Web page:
The Milus Snow Star is more than a handsome, historically-inspired watch; it’s the re-issue of vital piece of US Navy equipment Let’s start with a hypothetical. If you crash landed in enemy territory, what would you want on you? Clothes to brave the elements, of course, perhaps a few survival necessities like a map and rations.
Beyond the immediate however, you need a way of not just getting out of dodge, but making sure that anyone that might want to stop you gets a better deal. Hence, the concept of a life barter kit.
Essentially a grab-bag of valuables packed in a crash-proof case, these escape, evasion barter kits were given to US pilots in WWII, just in case they happened to find themselves flapping around under a recently opened parachute. As you’d expect, it contained gold, but also a fine Swiss watch – apparently a universal currency, even in the 1940s.
The watch in question was, of course, the Milus Snow Star. Why Milus out of all watchmakers was picked to be included isn’t certain, but one can make a few educated guesses. While the Snow Star was an elegant, obviously well-built watch, perfect for barter, it wasn’t up there with the big, traditional watch houses like Patek Philippe or Vacheron Constantin – making it much more accessible to the US Navy. These kits saved lives.
Obviously, it’s hard to find exact numbers of soldiers that traded their watches for safe passage, a hiding spot or supplies, but the fact is that it did happen. That alone is a legacy worth celebrating – which happened in 2020. It’s fair to say then that the Milus Snow Star was a military watch without the usual utilitarian look.
It was still a tool watch, but a much more elegant one than, let’s say, the Dirty Dozen pilots’ pieces of the same era or the ‘Watch that won the War’, the A-11. And it’s a look that’s lasted incredibly well over the years – enough that when the Milus name was resurrected a couple of years back, the new incarnation of the Snow Star was an instant hit. As a re-issue rather than a revamp, the current Snow Star shares plenty of similarities with its 1940s progenitor.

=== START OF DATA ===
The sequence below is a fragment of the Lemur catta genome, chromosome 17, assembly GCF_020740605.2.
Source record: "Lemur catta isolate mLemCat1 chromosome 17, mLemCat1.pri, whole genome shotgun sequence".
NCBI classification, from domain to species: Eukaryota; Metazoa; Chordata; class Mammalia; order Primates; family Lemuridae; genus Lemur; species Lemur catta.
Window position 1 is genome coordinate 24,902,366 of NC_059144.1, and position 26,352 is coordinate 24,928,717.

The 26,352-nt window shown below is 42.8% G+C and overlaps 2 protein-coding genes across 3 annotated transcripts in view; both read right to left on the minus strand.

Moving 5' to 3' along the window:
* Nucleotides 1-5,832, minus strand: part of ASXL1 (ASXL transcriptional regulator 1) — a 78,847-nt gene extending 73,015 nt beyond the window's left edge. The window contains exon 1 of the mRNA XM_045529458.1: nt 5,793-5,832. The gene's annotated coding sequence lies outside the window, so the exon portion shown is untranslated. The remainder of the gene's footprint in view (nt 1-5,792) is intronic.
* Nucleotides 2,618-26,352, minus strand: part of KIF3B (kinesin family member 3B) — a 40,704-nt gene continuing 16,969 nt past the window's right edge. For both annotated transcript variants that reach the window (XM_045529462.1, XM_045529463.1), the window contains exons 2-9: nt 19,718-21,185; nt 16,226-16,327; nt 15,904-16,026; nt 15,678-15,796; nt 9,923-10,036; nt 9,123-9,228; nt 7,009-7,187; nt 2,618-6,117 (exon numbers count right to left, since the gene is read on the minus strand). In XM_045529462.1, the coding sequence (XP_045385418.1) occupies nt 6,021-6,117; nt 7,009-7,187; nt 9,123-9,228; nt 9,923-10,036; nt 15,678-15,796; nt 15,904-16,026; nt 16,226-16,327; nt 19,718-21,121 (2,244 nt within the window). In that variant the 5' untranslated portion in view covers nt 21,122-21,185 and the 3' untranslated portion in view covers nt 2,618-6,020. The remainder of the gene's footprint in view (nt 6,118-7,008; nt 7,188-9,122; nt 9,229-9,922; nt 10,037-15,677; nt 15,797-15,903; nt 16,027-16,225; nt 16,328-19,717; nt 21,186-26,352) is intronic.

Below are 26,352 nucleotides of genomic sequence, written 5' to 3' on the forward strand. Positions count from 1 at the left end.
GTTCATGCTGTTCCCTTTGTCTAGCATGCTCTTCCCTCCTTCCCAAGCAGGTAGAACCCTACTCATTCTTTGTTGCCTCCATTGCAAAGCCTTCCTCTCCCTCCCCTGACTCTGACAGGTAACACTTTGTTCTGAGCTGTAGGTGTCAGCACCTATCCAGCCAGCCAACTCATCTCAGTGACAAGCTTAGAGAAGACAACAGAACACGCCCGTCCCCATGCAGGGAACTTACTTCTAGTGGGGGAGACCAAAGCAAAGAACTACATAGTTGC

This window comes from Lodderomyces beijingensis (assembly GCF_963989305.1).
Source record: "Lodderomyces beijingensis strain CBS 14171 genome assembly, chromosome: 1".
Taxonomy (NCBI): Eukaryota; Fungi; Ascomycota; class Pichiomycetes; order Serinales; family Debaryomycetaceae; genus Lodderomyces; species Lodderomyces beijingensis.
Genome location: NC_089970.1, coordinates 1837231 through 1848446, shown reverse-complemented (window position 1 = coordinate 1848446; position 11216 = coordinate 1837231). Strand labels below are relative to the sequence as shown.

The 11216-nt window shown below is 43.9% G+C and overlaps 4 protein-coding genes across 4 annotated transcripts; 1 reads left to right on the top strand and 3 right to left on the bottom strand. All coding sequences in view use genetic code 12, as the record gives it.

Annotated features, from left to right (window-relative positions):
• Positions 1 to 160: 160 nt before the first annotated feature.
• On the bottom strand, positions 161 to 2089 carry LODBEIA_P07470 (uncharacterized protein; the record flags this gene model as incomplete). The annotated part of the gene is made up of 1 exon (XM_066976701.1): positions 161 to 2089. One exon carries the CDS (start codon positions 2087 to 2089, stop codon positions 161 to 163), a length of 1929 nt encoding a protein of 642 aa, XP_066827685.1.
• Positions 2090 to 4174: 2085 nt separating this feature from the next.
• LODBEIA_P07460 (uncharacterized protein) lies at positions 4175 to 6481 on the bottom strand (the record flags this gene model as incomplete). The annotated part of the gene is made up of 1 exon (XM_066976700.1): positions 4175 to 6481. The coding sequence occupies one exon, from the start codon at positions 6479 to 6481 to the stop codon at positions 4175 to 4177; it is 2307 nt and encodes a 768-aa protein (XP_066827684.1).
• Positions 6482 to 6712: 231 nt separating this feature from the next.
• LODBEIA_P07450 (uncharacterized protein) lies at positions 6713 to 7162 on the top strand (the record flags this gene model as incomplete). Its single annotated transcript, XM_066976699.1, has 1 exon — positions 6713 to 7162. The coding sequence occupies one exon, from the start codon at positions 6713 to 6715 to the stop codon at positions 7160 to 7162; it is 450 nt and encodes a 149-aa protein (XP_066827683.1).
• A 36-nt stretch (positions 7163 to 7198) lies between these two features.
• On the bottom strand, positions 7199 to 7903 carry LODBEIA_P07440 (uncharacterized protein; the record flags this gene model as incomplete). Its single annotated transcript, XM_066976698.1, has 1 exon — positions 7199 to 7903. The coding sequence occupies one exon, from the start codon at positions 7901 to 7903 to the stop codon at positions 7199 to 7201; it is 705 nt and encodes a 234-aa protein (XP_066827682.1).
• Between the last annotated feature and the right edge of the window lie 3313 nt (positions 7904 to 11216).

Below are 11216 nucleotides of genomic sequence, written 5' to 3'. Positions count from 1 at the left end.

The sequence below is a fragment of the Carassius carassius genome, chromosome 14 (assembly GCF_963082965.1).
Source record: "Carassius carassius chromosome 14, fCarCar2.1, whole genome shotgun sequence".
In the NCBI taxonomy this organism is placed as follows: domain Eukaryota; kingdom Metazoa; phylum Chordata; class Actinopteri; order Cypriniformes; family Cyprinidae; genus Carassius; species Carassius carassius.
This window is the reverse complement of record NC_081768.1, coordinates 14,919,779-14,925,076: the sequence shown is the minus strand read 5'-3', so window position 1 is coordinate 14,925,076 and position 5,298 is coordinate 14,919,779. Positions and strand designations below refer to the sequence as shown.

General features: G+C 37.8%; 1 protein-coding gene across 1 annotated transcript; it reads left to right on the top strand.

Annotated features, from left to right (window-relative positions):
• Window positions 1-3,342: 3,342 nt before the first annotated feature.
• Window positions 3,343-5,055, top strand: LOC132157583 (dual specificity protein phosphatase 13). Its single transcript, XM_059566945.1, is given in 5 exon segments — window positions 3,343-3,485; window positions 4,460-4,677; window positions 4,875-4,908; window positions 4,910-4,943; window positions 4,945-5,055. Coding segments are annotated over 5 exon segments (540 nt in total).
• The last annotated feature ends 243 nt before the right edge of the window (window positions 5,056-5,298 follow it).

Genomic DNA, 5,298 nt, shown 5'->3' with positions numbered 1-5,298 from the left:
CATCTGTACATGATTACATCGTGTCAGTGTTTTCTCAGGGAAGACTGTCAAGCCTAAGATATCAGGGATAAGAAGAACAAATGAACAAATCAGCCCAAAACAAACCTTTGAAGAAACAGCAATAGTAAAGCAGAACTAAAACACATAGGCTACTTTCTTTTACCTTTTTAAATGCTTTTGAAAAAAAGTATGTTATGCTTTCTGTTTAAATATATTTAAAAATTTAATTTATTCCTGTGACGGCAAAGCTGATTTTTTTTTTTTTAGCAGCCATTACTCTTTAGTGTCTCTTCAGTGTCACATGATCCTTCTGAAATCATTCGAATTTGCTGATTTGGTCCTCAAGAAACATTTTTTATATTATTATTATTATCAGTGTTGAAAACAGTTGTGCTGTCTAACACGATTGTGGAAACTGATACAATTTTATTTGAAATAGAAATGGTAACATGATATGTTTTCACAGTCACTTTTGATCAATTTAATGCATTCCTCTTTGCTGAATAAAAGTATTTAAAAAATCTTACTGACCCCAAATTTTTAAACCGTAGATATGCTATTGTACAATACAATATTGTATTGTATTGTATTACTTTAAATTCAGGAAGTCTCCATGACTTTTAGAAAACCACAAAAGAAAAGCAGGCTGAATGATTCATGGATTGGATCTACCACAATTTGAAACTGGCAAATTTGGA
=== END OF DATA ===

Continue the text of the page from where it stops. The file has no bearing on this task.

That means the same sleek dial, the same funky, detailed indexes and the same red numeral date window at three o’clock. It even has the same instant date lettering under the original Milus logo. So far, so accurate. There are however some changes. Firstly, there’s no magnifier over the date window. It’s cleaner and clearer, but it has lost an element of the original.
The other visible change is the bottom half of the dial, but as the wording there describes the movement, it’s a necessary change. Instead of the Milushock calibre, the new version uses a top-grade ETA 2892A2, a much-improved movement over its vintage counterpart.
Reviving the Snow Star has also had another benefit. The original barter kits all had a silver-dialled version, which is a part of the new line-up, but Milus have also been able to expand their palette with black, blue and now an absolutely stunning Boreal Green.
The Boreal Green isn’t your usual verdant, forest colour or a dark emerald. It’s not even olive, though it does fall somewhere between all of those. The precise colour is supposed to be the green of the aurora borealis, it’s most common colour. As I’ve not had a chance to see them myself, I can’t attest to the accuracy there, but it’s definitely a beautiful colour, and works nicely on what is essentially an elegant explorer’s watch.
It’s a small change to the Snow Star canon, but one that goes beyond this just being a revival piece. Hopefully Milus can use the momentum of the rerelease to not just expand the Snow Star itself but start building on it. For now, though, I’m happy to see the historically life saving watch in a cool new guise.
More details at Milus.